Approximately 25% of the curriculum time is set aside for project work. All students complete one project as a library based research project, the second project is often more practical and chosen from a range of options. Examples are: dissection, deaf studies, applied foreign languages (European).


Learning in the Hospital Environment (LiTHE) The

The educational aims are to provide a useful, functional, platform for students transitioning to the more clinical years, upon which they can build clinical learning in the remainder of the MB chB programme and to immerse students in the Academy system thus enabling them to: build upon their preclinical knowledge base and initial clinical experience; develop a deep understanding of patient-centred care; and to develop as self-directed reflective learners and medical praction


Medical students may be able to intercalate an extra year in order to study for an Honours BSc or BA degree. This is usually between Years 2 and 3, although some students intercalate later in the programme. Degree subjects include:

  • Animal Behaviour and Welfare Science
  • Biochemistry
  • Bioethics
  • Cancer Biology and Immunology
  • Cellular and Molecular Medicine
  • Childhood Studies
  • Global Health
  • Health Sciences
  • Medical Humanities
  • Medical Microbiology
  • Neuroscience
  • Pathology and Microbiology
  • Pharmacology
  • Physiological Science
  • Virology and Immunology

Year 3

This year marks a distinct shift in emphasis towards clinically-based teaching, and is intended to provide a firm basis for the development of core clinical skills, including history taking and clinical examination.  For the next three years students will spend the majority of their time based at hospitals and in general practice in Bristol and the surrounding areas.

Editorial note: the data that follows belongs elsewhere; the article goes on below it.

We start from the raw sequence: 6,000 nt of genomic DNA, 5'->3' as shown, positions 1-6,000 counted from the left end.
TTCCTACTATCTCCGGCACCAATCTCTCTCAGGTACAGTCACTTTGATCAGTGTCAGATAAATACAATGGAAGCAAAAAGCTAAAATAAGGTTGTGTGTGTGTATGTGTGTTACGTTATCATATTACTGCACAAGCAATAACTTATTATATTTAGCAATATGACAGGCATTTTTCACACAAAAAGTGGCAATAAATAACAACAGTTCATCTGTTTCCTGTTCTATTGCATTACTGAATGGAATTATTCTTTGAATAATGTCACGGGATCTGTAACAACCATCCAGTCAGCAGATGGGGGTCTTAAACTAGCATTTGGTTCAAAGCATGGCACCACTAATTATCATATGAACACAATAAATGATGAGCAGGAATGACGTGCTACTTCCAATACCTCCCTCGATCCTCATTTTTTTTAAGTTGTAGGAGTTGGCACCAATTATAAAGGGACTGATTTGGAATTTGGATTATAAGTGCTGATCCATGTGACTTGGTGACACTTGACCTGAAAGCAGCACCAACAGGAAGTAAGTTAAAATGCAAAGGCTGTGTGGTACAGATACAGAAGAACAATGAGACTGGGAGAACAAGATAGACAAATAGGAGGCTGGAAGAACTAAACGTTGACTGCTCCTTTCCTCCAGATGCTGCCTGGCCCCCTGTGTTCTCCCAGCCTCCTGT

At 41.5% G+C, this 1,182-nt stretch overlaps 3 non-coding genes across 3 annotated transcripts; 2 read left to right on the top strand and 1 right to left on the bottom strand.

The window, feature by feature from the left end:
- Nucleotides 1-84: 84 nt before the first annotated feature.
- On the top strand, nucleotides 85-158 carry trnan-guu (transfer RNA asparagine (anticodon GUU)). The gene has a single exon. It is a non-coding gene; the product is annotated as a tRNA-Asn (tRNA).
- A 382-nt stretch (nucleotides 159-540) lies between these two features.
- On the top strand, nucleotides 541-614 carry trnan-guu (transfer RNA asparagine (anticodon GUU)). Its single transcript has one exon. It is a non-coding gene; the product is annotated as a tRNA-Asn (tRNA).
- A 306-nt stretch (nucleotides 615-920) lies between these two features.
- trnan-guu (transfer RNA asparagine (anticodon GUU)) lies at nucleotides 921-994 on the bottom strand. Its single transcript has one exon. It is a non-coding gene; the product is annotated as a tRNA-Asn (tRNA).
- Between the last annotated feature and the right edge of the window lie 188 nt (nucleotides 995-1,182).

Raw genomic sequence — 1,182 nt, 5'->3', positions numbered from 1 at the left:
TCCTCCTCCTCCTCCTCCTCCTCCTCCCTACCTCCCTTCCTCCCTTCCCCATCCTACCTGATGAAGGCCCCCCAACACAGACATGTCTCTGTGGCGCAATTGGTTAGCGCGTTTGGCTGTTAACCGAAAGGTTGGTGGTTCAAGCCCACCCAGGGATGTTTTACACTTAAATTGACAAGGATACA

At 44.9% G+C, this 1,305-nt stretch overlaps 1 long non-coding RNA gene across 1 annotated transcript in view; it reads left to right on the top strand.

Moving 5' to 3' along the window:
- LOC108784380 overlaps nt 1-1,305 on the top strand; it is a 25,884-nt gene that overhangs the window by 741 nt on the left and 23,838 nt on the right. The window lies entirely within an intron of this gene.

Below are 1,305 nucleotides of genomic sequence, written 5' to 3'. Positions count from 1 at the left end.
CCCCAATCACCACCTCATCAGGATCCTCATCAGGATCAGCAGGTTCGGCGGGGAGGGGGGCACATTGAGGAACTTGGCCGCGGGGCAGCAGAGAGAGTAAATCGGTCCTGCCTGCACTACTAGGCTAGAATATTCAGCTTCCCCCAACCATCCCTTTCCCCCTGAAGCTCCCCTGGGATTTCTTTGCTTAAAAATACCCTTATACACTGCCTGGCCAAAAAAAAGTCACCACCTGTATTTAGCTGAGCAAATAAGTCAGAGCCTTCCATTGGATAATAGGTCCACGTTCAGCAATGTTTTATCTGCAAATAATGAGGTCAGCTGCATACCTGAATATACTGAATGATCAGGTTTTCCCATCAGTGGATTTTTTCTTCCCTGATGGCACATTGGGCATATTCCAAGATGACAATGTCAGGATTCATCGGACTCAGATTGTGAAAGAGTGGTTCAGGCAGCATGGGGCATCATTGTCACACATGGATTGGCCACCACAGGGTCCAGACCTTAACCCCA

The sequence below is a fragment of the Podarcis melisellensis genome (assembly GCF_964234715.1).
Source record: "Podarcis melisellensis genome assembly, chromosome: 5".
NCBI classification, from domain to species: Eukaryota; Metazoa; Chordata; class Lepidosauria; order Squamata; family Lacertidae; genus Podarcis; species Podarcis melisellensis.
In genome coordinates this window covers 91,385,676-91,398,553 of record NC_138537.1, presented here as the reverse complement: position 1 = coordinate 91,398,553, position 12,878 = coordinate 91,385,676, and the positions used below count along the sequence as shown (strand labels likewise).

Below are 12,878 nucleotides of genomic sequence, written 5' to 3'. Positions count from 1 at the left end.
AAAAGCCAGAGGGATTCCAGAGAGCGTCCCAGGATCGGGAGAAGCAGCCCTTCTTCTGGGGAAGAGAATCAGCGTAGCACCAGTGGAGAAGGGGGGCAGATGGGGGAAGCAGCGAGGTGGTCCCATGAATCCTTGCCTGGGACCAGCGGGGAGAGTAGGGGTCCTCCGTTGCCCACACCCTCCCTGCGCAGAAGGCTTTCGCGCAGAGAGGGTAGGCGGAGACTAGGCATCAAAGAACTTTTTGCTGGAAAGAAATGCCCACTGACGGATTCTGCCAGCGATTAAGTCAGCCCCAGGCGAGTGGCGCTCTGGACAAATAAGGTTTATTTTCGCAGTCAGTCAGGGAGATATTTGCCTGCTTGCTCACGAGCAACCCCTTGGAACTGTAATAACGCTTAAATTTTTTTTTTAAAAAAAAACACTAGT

· Medicine and Surgery A and B (a double unit).

  • "A" elements: Cardiovascular and Respiratory Systems, Vascular Surgery, Diseases of the Ear, Nose, Throat and Oral Cavity, Radiology of these systems.
  • "B" elements: Abdominal System, the Breast, Endocrine System, Renal/ Urological Systems, Neurological System, Radiology of these systems.

· Pathology and Ethics
Elements: Pathology: Histopathology, Haematology, Microbiology, Clinical Biochemistry, Ethics and Communication.

· Musculoskeletal Diseases,  Emergency Medicine and Ophthalmology
Elements: Orthopaedics, Rheumatology, Emergency Medicine, Ophthalmology.

· Year 3 External Student Selected Component (SSC)
A period of time given for students to undertake independent project work.

Year 4


· Community Oriented Medical Practice I
Elements: Child Health, Public Health and Evidence Based Medicine.

· Community Oriented Medical Practice II
Elements: General Practice, Care of the Elderly, Dermatology.

· Reproductive Health and Care Of The Newborn
Elements: Obstetrics, Gynaecology, Sexual Health and Care of the Newborn.

· Applied Clinical Sciences
Elements: Psychiatry: consits of a 6 week block.
Anaesthesia: Perioperative and critical care medicine.

· Year 4 External Student Selected Component (SSC)
A period of time given for students to undertake independent project work.

Year 5

 Year 5 has been designed to prepare students for their Foundation training and includes the following units:

  • Senior Medicine and Surgery (includes Neurology and Accident and Emergency Medicine; Palliative Care and Oncology are taught in both this unit and PPP).
  • Preparing for Professional Practice (PPP) (includes 10 week of student assistantship with F1 and F2 doctors and 2 weeks of GP placement).
  • Elective Period - 8 weeks
Bristol University